Creole Gumbo-Southern Food Challenge 6

Calvin came into town this past weekend to hang out, spend time in NYC, and celebrate his birthday with us.  Of all the things we miss about our life in California, spending time with Calvin is near the top of the list. So, as usual when we do see him, we took the opportunity and crammed about a month’s worth of hanging out into one long weekend. I think we may have crammed about a month’s worth of eating into one weekend too. I had my first ShackBurger in Madison Square Park and my first John’s Pizza on Bleeker Street. Eataly was a culinary mosh pit; we got espresso and dodged elbows. We drank beer at the Blind Tiger and the Ginger Man. We got cannolis and lobster tails at Georgio’s across the street. For Calvin’s birthday, we took him to a little Japanese “soul food” restaurant we tried for Scott’s birthday called Hakata Tonton.  The three of us shared their signature hot-pot, full of vegetables, pork belly and feet, dumplings and goji berries in an amazingly unctuous broth. And before we put him on the train back out to JFK, we had lunch at  Ippudo, the best bowl of ramen I have ever eaten. I had tonkotsu ramen in Hong Kong for the first time last year; the creamy white pork broth and dark garlic oil with chewy ramen noodles, so lip-smacking and savory and have been craving it since……I ate so much I felt like a pork belly myself.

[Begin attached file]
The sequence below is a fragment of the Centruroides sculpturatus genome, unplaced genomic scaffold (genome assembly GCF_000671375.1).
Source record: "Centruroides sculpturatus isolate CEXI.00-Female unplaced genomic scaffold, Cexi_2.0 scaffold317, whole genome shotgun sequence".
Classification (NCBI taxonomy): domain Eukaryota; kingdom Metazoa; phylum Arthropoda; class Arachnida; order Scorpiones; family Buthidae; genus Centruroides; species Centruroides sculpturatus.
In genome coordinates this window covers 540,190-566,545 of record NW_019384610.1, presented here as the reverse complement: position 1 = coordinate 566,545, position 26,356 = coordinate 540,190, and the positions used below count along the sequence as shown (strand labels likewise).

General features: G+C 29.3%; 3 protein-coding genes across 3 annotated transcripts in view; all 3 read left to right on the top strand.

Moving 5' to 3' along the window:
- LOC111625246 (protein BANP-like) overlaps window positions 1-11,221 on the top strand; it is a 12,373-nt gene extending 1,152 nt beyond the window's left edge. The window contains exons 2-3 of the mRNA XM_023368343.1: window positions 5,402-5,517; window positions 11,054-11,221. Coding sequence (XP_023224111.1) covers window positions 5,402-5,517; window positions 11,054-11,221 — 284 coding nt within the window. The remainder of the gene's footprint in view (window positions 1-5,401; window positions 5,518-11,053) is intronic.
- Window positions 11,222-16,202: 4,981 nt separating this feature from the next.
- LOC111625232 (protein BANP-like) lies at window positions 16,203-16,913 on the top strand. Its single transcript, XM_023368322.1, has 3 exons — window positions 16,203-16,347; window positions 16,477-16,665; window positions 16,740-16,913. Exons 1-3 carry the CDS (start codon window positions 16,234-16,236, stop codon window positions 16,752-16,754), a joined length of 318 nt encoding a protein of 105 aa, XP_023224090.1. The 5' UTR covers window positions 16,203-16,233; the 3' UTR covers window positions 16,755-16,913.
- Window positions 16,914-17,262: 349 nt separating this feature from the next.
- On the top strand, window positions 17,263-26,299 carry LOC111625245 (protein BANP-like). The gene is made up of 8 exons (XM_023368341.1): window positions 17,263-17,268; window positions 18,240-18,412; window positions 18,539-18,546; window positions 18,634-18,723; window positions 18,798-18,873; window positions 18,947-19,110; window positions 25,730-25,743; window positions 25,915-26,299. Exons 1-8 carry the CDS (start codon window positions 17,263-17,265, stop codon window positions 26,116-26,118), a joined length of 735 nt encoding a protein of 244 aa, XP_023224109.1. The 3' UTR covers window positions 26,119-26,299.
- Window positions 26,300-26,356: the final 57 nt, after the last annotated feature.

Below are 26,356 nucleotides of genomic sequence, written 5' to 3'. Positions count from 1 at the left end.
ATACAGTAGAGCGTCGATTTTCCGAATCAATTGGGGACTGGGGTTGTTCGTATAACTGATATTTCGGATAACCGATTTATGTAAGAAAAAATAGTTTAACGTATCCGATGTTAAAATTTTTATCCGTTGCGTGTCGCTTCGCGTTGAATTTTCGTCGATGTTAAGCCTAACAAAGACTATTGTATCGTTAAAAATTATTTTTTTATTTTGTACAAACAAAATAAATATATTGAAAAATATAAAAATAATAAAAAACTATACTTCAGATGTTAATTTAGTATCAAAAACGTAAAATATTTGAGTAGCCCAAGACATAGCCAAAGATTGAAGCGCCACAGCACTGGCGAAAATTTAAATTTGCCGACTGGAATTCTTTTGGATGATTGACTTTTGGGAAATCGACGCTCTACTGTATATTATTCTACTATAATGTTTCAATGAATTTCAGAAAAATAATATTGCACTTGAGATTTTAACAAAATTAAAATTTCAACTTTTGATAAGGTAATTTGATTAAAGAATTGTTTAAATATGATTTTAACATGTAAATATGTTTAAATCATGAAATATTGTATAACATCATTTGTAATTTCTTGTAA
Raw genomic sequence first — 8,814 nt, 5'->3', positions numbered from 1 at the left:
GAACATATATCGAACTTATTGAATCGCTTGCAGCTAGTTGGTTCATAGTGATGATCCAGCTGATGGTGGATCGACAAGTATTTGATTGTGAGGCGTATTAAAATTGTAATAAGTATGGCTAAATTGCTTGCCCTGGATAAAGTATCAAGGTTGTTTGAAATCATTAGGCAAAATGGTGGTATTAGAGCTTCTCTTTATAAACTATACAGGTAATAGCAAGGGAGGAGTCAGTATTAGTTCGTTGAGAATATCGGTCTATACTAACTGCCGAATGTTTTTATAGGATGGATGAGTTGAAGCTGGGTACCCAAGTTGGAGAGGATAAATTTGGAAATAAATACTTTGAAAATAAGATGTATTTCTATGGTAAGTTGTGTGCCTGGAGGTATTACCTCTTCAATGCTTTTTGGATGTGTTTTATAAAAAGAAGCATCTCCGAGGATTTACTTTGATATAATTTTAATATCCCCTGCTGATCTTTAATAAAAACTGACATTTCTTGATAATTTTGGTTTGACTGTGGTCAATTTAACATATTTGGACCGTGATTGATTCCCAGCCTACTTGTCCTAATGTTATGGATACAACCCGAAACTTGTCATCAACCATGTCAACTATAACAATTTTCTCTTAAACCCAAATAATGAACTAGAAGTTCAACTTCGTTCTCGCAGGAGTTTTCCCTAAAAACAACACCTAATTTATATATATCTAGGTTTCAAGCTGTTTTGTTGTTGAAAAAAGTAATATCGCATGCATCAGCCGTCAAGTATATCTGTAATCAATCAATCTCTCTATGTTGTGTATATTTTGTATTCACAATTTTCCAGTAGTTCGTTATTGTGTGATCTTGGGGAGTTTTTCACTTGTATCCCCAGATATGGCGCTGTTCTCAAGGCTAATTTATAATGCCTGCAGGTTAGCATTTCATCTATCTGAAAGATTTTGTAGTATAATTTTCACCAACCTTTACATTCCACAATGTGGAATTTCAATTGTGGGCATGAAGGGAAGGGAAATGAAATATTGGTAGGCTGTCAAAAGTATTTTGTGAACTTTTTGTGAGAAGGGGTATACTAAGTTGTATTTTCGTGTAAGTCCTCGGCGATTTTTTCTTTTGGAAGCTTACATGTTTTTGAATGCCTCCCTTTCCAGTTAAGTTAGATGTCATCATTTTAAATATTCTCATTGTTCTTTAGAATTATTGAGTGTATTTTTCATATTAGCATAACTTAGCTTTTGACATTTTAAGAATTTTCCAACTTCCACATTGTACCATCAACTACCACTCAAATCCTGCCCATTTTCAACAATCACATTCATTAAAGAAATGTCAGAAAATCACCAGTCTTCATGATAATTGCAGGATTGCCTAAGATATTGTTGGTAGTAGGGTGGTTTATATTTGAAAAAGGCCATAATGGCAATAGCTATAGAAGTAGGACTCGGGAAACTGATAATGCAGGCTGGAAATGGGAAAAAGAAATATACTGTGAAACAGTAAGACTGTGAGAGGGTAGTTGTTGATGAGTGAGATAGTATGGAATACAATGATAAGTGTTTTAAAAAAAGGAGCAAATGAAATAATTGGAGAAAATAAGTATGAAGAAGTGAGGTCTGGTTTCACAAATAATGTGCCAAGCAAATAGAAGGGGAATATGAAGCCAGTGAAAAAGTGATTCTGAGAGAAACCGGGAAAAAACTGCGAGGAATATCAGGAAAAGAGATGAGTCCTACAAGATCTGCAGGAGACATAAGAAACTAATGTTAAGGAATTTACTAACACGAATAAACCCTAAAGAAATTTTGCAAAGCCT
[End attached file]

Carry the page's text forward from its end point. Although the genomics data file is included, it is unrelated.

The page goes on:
It made me think about the nitty-gritty of what it is that makes great soup really great. I think it is unarguably the broth. It’s the bones and cartilage and collagen and meat that slowly infuse their essence into water, creating something that tastes incredibly rich without fat. In beauty, one hears about having “good bones”; stock is literally the “good bones” of beautiful flavor.  I’m not asserting that good soup can’t be made with bottled chicken broth or water and aromatics, but every once in a while, it’s worth it to go the extra mile to make a rich, collagen filled stock, full of the most intense essential flavors and make a special meal superlative.

The easiest entry point for stock has to be fish (or seafood) stock. Using the shells, heads, and bones of the seafood going into this gumbo to make a simple stock creates a layer of flavor that deepens and echoes the sweetness of the shrimp and fish in every rich, spicy bite.

Creole Seafood Gumbo

1 pound of head-on shell-on shrimp

1-2 pound fish, fileted, bones and head reserved (I used red snapper)

about 1 cup bay scallops

1/3 to ½ pound of andouille

roux

1 medium white or yellow onion, diced

2 stalks celery diced (celery leaves have lots of flavor, chop them up too!)

½ green bell pepper, diced

2 fat cloves garlic, minced or micro-planed

¼ teaspoon red pepper flakes

½ teaspoon thyme

½ teaspoon ground black pepper

1 bay leaf

salt

1 can diced tomatoes, undrained

2 cups sliced okra (frozen works well off-season)

1 ½ quarts fish stock*

hot rice

hot sauce

Rinse the shrimp and fish. De-head and peel the shrimp. If you’re hard-core like me, filet the fish, slicing the filets into bite-sized pieces. Keep all the bones and shells for the stock. If you get a whole fish from a market and have the fishmongers do the dirty work of fileting, specify that you want to keep the bones and head. Some stores will sell packages of fish trimmings for stock; get a white-fleshed fish for this recipe.